Disseminated intravascular coagulation in association with pig-to-primate pulmonary xenotransplantation.
BACKGROUND: Profound coagulopathy has been proposed as a barrier to xenotransplantation. Disseminated intravascular coagulation (DIC) has been observed with the rejection of renal and bone marrow xenografts but has not yet been described in pulmonary xenografts. METHODS: This study examined the coagulation parameters in five baboons that received pulmonary xenografts and one baboon that was exposed to porcine lung during an extracorporeal perfusion. Platelet counts, prothrombin times (PT), and levels of fibrinogen, D-dimers, and thrombin-antithrombin III complex (TAT) were analyzed. In addition, serum levels of plasminogen activator inhibitor-1 (PAI-1), thrombomodulin (TM), tissue plasminogen activator (tPA), and tissue factor (TF) were determined. RESULTS: Hyperacute pulmonary xenograft dysfunction, which occurred within 0-9 hr of graft reperfusion, was associated with clinically evident DIC. This coagulopathy was characterized by thrombocytopenia, decreased fibrinogen levels, elevations in PT, and increases in D-dimers and TAT. Furthermore, transient increases in PAI-1, increases in TM, and increases in tPA were observed in the serum of some but not all recipients. None of the baboons demonstrated measurable increases in soluble TF. CONCLUSIONS: Although DIC in renal or bone marrow xenotransplantation develops over a period of days, DIC associated with hyperacute pulmonary xenograft dysfunction develops within hours of graft reperfusion. Thus, the DIC in pulmonary xenotransplantation may represent a unique and/or accelerated version of the coagulopathy observed with renal and bone marrow xenotransplantation.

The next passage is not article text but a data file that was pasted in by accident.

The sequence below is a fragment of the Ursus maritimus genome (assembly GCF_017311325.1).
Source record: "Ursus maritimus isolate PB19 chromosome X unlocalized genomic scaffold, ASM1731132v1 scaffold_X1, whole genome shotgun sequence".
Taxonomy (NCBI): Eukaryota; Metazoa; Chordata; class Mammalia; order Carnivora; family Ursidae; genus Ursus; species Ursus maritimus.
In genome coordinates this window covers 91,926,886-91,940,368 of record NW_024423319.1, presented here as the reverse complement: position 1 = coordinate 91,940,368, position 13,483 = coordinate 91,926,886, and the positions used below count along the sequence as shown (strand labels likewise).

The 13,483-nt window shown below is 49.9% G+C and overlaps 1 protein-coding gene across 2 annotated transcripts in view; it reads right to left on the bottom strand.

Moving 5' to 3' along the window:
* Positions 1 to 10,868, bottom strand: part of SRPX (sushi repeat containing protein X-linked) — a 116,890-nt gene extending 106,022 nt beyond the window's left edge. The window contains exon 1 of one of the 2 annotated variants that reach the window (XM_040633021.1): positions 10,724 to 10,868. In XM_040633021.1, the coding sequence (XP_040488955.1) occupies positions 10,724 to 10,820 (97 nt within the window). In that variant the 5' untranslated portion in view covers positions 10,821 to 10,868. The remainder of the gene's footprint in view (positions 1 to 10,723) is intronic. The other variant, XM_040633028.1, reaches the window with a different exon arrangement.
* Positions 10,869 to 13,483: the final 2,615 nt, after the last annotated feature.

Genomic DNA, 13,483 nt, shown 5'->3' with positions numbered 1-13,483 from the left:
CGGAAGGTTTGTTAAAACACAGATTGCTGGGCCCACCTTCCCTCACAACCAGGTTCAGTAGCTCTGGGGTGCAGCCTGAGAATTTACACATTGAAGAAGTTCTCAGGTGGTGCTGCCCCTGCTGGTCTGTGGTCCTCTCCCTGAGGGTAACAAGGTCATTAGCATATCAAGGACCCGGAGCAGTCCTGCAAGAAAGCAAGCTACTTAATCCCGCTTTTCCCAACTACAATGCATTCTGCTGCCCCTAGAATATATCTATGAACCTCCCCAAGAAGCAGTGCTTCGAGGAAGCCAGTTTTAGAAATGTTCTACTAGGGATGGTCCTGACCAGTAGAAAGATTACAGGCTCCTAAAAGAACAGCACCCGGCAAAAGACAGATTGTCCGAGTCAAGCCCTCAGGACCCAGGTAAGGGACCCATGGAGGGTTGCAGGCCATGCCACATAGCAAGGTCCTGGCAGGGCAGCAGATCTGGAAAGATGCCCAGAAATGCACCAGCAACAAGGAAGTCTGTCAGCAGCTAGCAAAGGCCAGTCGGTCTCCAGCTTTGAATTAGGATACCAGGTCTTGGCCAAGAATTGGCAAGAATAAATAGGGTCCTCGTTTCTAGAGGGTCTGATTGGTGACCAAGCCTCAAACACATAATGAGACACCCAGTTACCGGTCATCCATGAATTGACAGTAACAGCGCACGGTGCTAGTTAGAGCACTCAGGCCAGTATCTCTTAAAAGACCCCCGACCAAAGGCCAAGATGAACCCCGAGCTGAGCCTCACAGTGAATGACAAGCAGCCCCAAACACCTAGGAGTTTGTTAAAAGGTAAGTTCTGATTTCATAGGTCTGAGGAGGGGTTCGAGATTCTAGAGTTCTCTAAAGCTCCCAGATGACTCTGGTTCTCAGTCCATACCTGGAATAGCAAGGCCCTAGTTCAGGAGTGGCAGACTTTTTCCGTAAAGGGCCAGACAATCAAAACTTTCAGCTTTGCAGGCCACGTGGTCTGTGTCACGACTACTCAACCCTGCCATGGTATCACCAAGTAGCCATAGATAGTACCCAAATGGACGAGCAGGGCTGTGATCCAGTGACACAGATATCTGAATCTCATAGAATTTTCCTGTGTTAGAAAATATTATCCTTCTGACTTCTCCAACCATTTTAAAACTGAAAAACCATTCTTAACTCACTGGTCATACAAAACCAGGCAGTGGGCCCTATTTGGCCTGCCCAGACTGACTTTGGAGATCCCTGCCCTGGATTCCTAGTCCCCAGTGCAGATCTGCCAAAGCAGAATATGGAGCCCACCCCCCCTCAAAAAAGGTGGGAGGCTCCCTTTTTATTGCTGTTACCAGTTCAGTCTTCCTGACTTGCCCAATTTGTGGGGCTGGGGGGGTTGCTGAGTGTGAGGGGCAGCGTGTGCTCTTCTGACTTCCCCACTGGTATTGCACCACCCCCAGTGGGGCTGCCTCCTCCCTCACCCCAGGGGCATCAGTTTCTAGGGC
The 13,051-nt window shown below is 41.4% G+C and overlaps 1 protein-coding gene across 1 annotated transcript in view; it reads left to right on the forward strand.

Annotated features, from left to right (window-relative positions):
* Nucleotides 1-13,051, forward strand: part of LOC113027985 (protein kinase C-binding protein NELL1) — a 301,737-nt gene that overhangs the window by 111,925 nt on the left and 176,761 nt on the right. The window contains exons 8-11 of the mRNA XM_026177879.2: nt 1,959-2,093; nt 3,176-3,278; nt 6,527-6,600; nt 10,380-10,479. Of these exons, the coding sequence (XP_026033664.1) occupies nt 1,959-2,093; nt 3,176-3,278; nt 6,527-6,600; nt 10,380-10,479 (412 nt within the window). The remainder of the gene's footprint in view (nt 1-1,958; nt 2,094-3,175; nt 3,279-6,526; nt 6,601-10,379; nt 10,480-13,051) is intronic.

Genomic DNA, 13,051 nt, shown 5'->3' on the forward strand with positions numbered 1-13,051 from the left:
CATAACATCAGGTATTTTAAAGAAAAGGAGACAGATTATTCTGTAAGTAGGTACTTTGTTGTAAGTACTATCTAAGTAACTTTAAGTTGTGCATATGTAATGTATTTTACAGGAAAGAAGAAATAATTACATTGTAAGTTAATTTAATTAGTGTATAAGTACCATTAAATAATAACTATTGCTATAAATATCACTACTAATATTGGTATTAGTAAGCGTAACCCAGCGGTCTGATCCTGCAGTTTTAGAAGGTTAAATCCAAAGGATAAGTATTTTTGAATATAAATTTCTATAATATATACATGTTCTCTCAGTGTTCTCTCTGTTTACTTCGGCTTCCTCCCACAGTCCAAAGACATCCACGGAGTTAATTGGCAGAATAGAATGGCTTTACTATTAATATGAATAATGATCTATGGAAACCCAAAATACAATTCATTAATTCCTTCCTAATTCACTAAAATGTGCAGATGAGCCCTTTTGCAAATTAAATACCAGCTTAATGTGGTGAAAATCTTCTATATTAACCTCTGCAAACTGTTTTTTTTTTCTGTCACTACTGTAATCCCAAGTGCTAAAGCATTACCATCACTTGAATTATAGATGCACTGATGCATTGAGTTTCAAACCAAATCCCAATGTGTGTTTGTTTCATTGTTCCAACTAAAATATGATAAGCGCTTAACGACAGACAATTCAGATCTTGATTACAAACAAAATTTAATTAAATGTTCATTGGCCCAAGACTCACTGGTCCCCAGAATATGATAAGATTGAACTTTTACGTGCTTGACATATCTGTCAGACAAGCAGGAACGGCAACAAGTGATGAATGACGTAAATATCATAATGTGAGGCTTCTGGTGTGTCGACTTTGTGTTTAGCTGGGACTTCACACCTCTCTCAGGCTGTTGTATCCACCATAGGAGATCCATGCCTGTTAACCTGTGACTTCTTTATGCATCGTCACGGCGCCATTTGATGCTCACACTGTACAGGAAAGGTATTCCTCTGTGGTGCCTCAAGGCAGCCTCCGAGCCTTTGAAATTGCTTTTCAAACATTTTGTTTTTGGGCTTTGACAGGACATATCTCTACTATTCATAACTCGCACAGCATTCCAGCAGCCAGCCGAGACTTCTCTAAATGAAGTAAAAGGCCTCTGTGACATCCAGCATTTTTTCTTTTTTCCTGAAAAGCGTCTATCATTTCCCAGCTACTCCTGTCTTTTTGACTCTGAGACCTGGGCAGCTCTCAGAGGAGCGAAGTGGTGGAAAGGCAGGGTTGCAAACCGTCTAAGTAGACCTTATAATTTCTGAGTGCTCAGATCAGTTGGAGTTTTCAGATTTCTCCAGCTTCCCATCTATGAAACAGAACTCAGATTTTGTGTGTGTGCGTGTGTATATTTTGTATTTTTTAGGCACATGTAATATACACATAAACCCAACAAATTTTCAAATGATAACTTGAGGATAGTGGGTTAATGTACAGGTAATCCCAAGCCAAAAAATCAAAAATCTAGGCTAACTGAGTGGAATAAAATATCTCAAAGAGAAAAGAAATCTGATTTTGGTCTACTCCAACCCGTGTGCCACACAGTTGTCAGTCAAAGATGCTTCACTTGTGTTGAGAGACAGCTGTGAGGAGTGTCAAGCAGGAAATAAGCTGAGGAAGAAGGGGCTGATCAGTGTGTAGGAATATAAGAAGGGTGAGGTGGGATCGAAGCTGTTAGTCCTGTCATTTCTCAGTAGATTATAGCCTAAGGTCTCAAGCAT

Gaca, JG; Lesher, A; Aksoy, O; Gonzalez-Stawinski, GV; Platt, JL; Lawson, JH; Parker, W; Davis, RD
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